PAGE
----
Erin has secured funding for many of her own independent and institutional projects, including two grants from National Endowment for the Arts and two years of institutional support from the Andy Warhol Foundation for the Visual Arts. She has received three grants through the Warhol regional regranting program and was a three-time semi-finalist for Creative Capital support. Grantwriting is a favorite activity and one of the many services she provides as part of Gibbous where she has helped win support for artists ranging from local art awards to international fellowships and national art prizes to funding for projects, research, and travel.
This session is limited to thirty participants.
with Elaine Grogan Luttrull
Thursday, November 18, 12-1:30 pm MT
If it is true that the only certain things in life are death and taxes, this workshop will make navigating one of those things considerably easier. We’ll review federal income tax basics for creative individuals, including common deductions claimed by creative entrepreneurs. We’ll also outline how the tax landscape changes based on the type of income an artist earns and highlight key aspects of tax law that impact financial wellness, including deducting interest for student loan payments and saving for retirement. We’ll touch briefly on some state-level income tax issues (like the dreaded gross receipts tax in New Mexico!), and we’ll conclude by reviewing some tips and best practices to keep excellent records.
Elaine Grogan Luttrull, CPA-PFS, AFC®, is a financial educator and the founder of Minerva Financial Arts whose work builds financial empowerment in creative individuals and organizations through workshops and one-on-one advising. Her workshops have been featured nationally by funders, state and local arts councils, and colleges and universities that serve creative individuals.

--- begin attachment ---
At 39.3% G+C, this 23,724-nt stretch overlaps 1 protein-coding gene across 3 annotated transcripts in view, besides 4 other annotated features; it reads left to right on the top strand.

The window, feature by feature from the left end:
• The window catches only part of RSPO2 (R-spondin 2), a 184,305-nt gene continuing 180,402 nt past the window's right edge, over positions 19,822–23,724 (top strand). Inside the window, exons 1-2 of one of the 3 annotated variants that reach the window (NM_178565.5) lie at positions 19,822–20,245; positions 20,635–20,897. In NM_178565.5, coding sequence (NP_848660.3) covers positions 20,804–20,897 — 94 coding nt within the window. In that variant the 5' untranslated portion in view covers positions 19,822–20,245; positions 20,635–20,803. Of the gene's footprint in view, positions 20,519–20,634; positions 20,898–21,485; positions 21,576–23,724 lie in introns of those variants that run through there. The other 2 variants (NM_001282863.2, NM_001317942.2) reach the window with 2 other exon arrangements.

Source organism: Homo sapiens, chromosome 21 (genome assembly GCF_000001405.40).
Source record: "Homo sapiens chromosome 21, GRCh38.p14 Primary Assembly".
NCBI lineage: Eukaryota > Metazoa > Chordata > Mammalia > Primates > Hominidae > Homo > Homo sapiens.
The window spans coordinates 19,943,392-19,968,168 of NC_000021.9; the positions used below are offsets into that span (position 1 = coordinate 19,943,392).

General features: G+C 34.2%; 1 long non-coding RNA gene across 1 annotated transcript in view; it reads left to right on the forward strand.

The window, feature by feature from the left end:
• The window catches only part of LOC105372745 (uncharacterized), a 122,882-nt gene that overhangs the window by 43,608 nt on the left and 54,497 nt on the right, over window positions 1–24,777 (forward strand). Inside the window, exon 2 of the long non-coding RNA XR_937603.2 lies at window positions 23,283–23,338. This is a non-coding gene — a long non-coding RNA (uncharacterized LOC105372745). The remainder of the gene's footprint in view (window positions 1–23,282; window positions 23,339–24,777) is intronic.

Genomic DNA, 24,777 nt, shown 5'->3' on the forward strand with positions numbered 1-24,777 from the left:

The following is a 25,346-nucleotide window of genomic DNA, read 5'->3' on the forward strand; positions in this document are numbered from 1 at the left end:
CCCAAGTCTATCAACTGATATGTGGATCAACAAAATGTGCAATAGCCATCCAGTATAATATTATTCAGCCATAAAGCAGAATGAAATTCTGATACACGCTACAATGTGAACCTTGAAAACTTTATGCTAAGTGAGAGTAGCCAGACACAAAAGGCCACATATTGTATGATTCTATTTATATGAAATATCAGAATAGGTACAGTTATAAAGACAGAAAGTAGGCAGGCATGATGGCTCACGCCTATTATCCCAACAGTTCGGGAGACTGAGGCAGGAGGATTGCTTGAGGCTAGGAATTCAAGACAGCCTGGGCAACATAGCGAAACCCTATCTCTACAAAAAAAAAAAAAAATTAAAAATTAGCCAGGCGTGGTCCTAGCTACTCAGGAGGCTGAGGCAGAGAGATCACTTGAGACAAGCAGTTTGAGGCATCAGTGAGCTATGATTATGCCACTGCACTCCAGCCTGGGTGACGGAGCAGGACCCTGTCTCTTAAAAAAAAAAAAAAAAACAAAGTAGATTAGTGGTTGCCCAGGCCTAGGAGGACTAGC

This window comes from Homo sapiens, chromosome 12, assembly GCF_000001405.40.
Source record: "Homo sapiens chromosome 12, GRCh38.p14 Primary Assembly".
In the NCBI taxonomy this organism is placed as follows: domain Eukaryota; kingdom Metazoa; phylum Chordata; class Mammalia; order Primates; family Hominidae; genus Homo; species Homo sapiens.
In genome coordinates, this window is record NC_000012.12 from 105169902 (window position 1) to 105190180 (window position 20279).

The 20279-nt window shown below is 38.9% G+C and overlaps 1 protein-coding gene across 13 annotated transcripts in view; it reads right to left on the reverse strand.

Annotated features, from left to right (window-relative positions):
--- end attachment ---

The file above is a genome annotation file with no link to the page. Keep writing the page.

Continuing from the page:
Elaine teaches at the Columbus College of Art & Design, where she served as the department head for Business & Entrepreneurship from 2014 to 2018. Previously, Elaine served as the director of financial analysis for the Juilliard School and in the Transaction Advisory Services practice of Ernst & Young in New York. She is the author of Arts & Numbers (Agate, B2 2013), and she contributed regularly to Professional Artist magazine. She is based in Dublin, Ohio (Kaskaskia and Hopewell Indigenous and cultural lands) where she serves on the boards of the Short North Alliance, Healing Broken Circles, and the Lark Play Development Center.
with Bree Lamb
Thursday, November 18, 3-4:30 pm MT
Submitting for creative and professional opportunities can feel a bit onerous. But with some guidance and a clear, strategic plan at the ready, the process can be easy and streamlined—and the rewards can pay off big-time! This ninety-minute workshop focuses on strategies and tactics for practicing artists to increase professional activity and visibility. We will look at the best methods for documenting and editing bodies of work, preparing multiple portfolios and supplemental materials, maximizing web and social media presence, as well as researching, prioritizing, budgeting for, and applying to relevant opportunities.